Japanese Trailer for John Woo’s Red Cliff

John Woo’s return to his Hong Kong roots with the Chinese martial arts epic “Red Cliff” seems to have gotten lost in the shuffle of a host of other Chinese martial arts epics that will be flooding theaters in 2008 alone. Seriously, what are they drinking over there that they’ve all decided to go the big-budget epic route at pretty much the same time? They’re going to kill the genre, for sure. But hey, while they’re at it, here’s the Japanese trailer for John Woo’s stab at epic moviemaking — “Red Cliff”, formerly called “The Battle of Red Cliff”.

In 208 A.D., in the final days of the Han Dynasty, shrewd Prime Minster Cao Cao convinced the fickle Emperor Han the only way to unite all of China was to declare war on the kingdoms of Xu in the west and East Wu in the south. Thus began a military campaign of unprecedented scale, led by the Prime Minister, himself. Left with no other hope for survival, the kingdoms of Xu and East Wu formed an unlikely alliance. Numerous battles of strength and wit ensued, both on land and on water, eventually culminating in the battle of Red Cliff. During the battle, two thousand ships were burned, and the course of Chinese history was changed forever.

I liked the Chinese trailer released a while back better.



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Editor/Writer at BeyondHollywood.com. Likes: long walks on the beach and Kevin Costner post-apocalyptic movies. Dislikes: 3D, shaky cam, and shaky cam in 3D. Got a site issue? Wanna submit Movie/TV news? Or to email me in regards to anything on the site, you can do so at nix (at) beyondhollywood.com.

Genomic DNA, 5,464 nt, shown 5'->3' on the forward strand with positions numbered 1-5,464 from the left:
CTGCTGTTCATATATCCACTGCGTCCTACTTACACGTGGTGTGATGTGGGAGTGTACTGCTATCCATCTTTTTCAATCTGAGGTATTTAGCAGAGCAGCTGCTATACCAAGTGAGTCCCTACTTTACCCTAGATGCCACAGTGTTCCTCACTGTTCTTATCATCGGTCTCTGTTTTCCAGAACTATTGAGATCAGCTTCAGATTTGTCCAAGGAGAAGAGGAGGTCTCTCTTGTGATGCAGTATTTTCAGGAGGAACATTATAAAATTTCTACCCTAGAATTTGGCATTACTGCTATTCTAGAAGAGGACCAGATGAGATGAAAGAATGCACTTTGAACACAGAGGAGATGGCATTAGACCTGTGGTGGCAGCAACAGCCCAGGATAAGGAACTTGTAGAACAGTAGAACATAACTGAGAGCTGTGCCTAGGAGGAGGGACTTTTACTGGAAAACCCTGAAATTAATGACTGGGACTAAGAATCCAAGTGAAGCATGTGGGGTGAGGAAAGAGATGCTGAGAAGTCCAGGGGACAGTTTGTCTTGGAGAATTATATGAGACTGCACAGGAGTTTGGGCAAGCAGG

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  • Jordan

    There is not such thing as Kingdom of Xu. The correct romanization is Kingdom of Shu.

  • Jordan

    There is not such thing as Kingdom of Xu. The correct romanization is Kingdom of Shu.

    • wanderer

      There was a Kingdom of Xu. After Liu Bei conquered the emperor of Xu province, Liu Bei renamed it Shu. But that happened after the battle of Red Cliffs. In America the battle is refered to The battle of Chi Bi, at least that is in the Dynasty Warriors series of games from Koei.

      The three provinces are also called Gi, Gu, and Shokyu, but in english they are Wei, Wu, and Shu, respectively.

    • wanderer

      There was a Kingdom of Xu. After Liu Bei conquered the emperor of Xu province, Liu Bei renamed it Shu. But that happened after the battle of Red Cliffs. In America the battle is refered to The battle of Chi Bi, at least that is in the Dynasty Warriors series of games from Koei.

      The three provinces are also called Gi, Gu, and Shokyu, but in english they are Wei, Wu, and Shu, respectively.

  • Jordan

    There is not such thing as Kingdom of Xu. The correct romanization is Kingdom of Shu.

    • wanderer

      There was a Kingdom of Xu. After Liu Bei conquered the emperor of Xu province, Liu Bei renamed it Shu. But that happened after the battle of Red Cliffs. In America the battle is refered to The battle of Chi Bi, at least that is in the Dynasty Warriors series of games from Koei.